|Highest governing body||Australian National Football Council and New South Wales Rugby League|
|Team members||14–15 per side|
|Country or region||Australia|
Universal football was the name given to a proposed hybrid sport of Australian rules football and rugby league, proposed at different times between 1908 and 1933 as a potential national football code to be played throughout Australia. The game was trialled, but it was never otherwise played in any regular competition.
Background and early proposals
By the early 20th century, Australian rules football, which had originated in Victoria in 1858, had been established as the dominant football code in Victoria, Tasmania, South Australia and Western Australia, holding that position since the 1870s or 1880s. Rugby football, which originated in the English Rugby School, had been the dominant code in New South Wales and Queensland throughout the same time, although the preeminence of the traditional rugby union code was usurped by the newer and professional rugby league code with its introduction from northern England to Australia in 1907.
The idea of combining the two sports to create a "universal football" code to be played throughout Australia, and potentially around the world, arose at around the same time as rugby league began in Australia. The first conference addressing the matter was held in 1908 between the New South Wales Rugby League (NSWRL), led by the league's founding administrator J. J. Giltinan, and Australian rules football officials, led by Australasian Football Council (AFC) president Con Hickey, with the view towards developing a hybrid set of rules which could be proposed to England's Northern Rugby Football Union (the English administrative body for rugby league) on the upcoming 1908–09 Kangaroo tour of Great Britain – rugby league as a code distinct from rugby union was a small and new code at the time, prominent only in northern England since 1895 and in Australasia for only a few years, so major rule changes which could be adopted worldwide were still a possibility. However, there was no action resolved from this initial conference.
The furtherest progressed attempt to develop a universal football code took place in 1914–15. Following two major football events in Sydney during mid-1914 – the Great Britain Lions rugby league tour and the 1914 Australian rules football interstate carnival – the motivation of the NSWRL and AFC to unify the Australian football codes was heightened. Many administrators from both sports supported an amalgamation. Sportswriters noted that there was a mutual financial benefit to the AFC and the NSWRL, which was considered to be the chief motivation for progressing towards amalgamation: the NSWRL had only one meaningful interstate rival (Queensland), and its tours to England generally lost money, so having more interstate rivals would generate additional interest and gate takings; the AFC also had the opportunity to gain additional interstate and international rivals; the AFC would gain the benefit of the strong financial position of the NSWRL; and amalgamation would put an end to the outflow of money which each body had expended attempting unsuccessfully to promote its code in the other's territory. Sportswriters were divided on whether or not English administrators would support adopting the changes globally, with the main argument in favour being that English sides had made strong profits when touring Australasia and that they may seek to preserve that capability. Many sportswriters, among them respected Australian rules football sportswriters Jack Worrall and Reginald Wilmot, criticised the administrative bodies for putting their financial considerations ahead of the quality of the respective games, and predicted that fans across Australia would react negatively to changes to their favoured codes.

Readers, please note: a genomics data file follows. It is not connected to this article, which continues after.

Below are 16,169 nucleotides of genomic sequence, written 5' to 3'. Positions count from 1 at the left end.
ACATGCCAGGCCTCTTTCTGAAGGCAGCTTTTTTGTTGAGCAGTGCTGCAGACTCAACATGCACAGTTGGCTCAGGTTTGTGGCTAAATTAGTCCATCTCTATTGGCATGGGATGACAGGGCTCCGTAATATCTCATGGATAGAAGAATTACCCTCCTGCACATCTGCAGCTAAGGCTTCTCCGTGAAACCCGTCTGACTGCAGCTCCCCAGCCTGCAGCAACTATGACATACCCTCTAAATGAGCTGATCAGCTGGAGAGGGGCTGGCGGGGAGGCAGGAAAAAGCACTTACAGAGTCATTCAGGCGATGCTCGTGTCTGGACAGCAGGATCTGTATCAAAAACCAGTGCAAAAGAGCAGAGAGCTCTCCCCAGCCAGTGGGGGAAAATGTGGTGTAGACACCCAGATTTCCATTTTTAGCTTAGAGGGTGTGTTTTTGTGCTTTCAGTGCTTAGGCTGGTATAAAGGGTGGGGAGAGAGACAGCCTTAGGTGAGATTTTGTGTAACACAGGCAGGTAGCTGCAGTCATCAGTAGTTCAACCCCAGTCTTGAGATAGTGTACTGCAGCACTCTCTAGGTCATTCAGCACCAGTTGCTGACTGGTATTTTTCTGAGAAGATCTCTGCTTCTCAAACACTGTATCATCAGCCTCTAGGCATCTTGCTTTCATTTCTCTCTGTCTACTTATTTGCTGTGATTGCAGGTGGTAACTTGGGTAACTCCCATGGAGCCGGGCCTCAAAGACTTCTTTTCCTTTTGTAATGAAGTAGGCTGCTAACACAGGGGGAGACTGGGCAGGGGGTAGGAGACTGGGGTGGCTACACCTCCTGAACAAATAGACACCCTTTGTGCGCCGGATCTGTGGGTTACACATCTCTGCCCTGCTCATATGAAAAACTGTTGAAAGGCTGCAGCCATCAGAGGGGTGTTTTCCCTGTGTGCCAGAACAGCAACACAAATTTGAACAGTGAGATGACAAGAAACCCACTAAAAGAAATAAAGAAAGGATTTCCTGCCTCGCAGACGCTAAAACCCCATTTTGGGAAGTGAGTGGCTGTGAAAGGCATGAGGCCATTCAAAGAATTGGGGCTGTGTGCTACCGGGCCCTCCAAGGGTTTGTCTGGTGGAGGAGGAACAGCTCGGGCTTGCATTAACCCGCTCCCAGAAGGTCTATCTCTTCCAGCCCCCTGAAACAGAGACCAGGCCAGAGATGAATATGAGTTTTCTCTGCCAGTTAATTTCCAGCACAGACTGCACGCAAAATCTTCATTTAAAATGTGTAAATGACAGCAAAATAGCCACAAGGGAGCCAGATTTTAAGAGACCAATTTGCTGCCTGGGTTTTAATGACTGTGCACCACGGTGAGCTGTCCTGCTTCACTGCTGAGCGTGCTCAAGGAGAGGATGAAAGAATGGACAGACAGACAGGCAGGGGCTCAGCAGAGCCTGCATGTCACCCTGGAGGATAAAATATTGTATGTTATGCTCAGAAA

- The game would be played on a rectangular field 160 yards long and 100 yards wide – similar in size to an Australian rules football field, and the same shape as but much larger than a rugby league field. There would be a distance of 140 yards between the goal lines, with a 10 yard in-goal area at each end.